Github ransom victims fail to pay up

News by Mark Mayne

Malicious hackers have deleted code from Github, Bitbucket, and GitLab repos and demanded a bitcoin ransom for safe return - although no ransom payments appear to have been made by victims...

An attack on Github, Bitbucket, and GitLab repos late last week saw hundreds of accounts compromised, and entire repositories deleted to be replaced with a ransom note.

The note read: "To recover your lost code and avoid leaking it: Send us 0.1 Bitcoin (BTC) to our Bitcoin address 1ES14c7qLb5CYhLMUekctxLgc1FV2Ti9DA and contact us by Email at with your Git login and a Proof of Payment. If you are unsure if we have your data, contact us and we will send you a proof. Your code is downloaded and backed up on our servers. If we don't receive your payment in the next 10 Days, we will make your code public or use them otherwise."

The attack has affected at least 315 Github accounts alone, from Github search results, although the ransom results may not be as good as the hacker hoped - the BTC address shows a distinct lack of payments - 0.1 bitcoin is about £450. The address has also been flagged repeatedly on Bitcoin Abuse.

There could be a good reason for this, as Chris Doman, security researcher from AT&T Alien Labs pointed out to SC Media UK: "It depends upon the implementation - but normally victims should be able to recover their files if they contact support. It looks like so far the attackers haven't found a mark willing to pay the ransom, though some joker has sent them US$ 3.00!"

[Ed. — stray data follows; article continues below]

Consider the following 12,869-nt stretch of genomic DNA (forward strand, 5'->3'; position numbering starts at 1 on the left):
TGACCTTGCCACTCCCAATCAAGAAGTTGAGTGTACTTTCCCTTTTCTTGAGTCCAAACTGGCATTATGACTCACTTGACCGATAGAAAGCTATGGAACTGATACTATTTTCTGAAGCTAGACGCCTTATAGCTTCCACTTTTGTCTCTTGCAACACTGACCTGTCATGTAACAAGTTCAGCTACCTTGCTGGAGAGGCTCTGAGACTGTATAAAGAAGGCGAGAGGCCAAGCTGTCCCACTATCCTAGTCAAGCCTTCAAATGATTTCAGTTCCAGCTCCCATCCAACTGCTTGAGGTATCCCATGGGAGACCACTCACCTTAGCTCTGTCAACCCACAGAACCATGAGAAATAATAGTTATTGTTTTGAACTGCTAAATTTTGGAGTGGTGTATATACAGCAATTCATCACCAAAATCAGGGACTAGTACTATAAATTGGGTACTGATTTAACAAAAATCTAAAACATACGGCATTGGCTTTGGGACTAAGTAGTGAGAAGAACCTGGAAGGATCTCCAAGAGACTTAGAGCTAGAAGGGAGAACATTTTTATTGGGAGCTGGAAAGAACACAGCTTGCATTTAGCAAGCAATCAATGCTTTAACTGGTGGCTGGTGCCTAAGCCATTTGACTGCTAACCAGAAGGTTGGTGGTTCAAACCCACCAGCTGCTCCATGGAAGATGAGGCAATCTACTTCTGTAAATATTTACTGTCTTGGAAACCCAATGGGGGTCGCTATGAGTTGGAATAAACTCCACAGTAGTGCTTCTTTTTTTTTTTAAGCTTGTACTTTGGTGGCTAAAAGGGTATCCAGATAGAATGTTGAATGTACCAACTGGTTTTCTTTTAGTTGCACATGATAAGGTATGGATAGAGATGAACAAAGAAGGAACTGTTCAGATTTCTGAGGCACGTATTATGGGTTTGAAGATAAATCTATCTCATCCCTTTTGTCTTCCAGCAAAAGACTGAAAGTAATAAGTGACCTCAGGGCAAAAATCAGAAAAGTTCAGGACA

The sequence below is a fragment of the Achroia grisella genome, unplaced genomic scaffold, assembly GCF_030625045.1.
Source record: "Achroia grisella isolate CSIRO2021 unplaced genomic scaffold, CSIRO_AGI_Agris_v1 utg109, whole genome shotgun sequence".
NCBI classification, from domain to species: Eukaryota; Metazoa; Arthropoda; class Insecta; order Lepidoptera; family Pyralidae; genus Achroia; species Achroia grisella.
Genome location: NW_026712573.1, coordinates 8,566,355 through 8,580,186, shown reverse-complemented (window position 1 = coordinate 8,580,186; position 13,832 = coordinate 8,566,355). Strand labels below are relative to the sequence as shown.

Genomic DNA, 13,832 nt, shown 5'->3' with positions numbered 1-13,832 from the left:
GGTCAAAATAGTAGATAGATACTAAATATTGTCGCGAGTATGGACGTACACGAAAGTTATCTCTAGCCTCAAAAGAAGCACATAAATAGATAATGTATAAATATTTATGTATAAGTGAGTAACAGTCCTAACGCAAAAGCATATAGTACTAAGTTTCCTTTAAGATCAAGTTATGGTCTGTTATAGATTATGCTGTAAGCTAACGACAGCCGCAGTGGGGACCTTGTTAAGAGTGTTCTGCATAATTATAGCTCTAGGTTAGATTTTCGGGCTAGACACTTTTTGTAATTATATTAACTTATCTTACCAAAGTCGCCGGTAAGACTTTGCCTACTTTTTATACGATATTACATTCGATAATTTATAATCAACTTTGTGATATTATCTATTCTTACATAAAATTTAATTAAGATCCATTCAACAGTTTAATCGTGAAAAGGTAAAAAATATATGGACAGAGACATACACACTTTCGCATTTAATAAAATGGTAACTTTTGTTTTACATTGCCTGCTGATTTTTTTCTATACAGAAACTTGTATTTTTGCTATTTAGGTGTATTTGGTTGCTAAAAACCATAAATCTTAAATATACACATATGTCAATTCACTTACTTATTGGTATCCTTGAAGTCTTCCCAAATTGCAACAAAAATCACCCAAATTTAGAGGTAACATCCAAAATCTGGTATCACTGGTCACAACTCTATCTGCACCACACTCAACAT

Dean Ferrando, systems engineer at Tripwire told SC Media UK that preparation is key: "The trend of asking a ransom for the decryption of files encrypted by a malware exists because it’s effective. The best way to counteract this type of attacks is to prepare for them, ensuring that vulnerabilities are addressed in a timely manner and that backups are frequent and tested. Both organisations and private individuals should ensure that their files are securely backed up and stored in an offline location, where they can’t be accessed in the eventuality of an attack.

Ultimately, the more victims refuse to pay the ransom, the less ransomware attempts there will be."

Github issued a warning, along with some general account security tips:

This noted that "The attacker appeared to use some type of "update script" in an attempt to perform the accesses, and the nature of the individual accesses strongly suggested the use of plaintext passwords that were locally stored. Since not all of the accesses resulted in both a repository wipe and a ransom note, this suggests that the attacker’s update script was possibly not working properly. None of the accounts impacted had two-factor authentication enabled. This could be a result of a generic script being used against GitLab as well as GitHub and Bitbucket."

An extensive StackExchange discussion has revealed a host of theories and potential methods to retrieve data, in addition to contacting Github, Bitbucket, and GitLab support.

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